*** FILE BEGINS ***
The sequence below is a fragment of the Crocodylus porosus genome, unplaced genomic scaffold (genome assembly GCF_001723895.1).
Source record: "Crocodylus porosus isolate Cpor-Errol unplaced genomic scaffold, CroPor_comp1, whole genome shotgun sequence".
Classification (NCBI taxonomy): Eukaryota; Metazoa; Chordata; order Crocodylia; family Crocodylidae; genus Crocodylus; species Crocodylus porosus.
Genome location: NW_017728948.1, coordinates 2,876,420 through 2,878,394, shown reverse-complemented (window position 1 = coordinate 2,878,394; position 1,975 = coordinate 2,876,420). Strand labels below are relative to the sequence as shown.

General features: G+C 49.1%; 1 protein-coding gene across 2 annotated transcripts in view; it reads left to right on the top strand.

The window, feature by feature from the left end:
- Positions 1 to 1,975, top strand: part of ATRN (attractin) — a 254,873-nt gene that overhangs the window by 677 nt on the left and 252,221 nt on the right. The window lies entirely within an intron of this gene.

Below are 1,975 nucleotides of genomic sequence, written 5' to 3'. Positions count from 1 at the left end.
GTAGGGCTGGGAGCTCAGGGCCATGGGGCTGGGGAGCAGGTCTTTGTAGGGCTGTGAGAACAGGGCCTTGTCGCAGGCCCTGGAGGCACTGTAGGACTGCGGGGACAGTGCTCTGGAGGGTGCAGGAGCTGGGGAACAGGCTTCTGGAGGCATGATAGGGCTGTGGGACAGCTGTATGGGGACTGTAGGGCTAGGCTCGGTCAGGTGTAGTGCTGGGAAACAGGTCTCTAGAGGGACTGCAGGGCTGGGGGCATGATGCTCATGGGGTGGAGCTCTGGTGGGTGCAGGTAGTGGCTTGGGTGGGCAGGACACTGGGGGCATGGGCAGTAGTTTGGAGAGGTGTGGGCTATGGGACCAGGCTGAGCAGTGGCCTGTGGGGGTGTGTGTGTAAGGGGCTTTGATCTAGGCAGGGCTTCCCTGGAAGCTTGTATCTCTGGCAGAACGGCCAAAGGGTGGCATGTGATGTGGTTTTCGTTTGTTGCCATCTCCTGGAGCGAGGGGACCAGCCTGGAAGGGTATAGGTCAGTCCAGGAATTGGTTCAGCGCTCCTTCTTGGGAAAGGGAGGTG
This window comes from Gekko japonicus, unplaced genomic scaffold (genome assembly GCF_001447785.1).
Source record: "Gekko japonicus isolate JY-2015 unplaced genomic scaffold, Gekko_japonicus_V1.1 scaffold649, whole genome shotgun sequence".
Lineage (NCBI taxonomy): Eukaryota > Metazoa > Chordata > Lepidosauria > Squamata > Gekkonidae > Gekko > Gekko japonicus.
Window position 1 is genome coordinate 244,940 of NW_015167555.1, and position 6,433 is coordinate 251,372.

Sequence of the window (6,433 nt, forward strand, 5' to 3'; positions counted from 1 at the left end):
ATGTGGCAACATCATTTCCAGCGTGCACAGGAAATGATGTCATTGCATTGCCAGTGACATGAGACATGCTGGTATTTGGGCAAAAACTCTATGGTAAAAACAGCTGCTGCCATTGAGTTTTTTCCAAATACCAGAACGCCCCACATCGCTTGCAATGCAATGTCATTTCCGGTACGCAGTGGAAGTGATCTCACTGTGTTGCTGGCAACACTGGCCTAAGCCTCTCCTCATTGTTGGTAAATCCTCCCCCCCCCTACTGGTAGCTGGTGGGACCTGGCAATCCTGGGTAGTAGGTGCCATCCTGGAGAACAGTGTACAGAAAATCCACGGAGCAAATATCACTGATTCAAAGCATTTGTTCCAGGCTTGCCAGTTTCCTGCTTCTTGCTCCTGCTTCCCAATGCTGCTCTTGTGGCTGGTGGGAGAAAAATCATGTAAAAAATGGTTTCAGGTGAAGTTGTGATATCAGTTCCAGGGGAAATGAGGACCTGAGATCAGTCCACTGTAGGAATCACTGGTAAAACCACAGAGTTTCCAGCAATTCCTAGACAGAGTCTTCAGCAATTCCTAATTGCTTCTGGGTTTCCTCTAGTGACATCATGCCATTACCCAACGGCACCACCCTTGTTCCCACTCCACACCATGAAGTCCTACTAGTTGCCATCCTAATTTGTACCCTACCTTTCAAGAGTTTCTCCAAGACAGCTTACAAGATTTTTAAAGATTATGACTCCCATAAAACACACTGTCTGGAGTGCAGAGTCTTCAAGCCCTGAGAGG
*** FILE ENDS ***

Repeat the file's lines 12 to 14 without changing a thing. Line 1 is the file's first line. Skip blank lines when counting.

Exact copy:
Lineage (NCBI taxonomy): Eukaryota > Metazoa > Chordata > Lepidosauria > Squamata > Gekkonidae > Gekko > Gekko japonicus.
Window position 1 is genome coordinate 244,940 of NW_015167555.1, and position 6,433 is coordinate 251,372.

Sequence of the window (6,433 nt, forward strand, 5' to 3'; positions counted from 1 at the left end):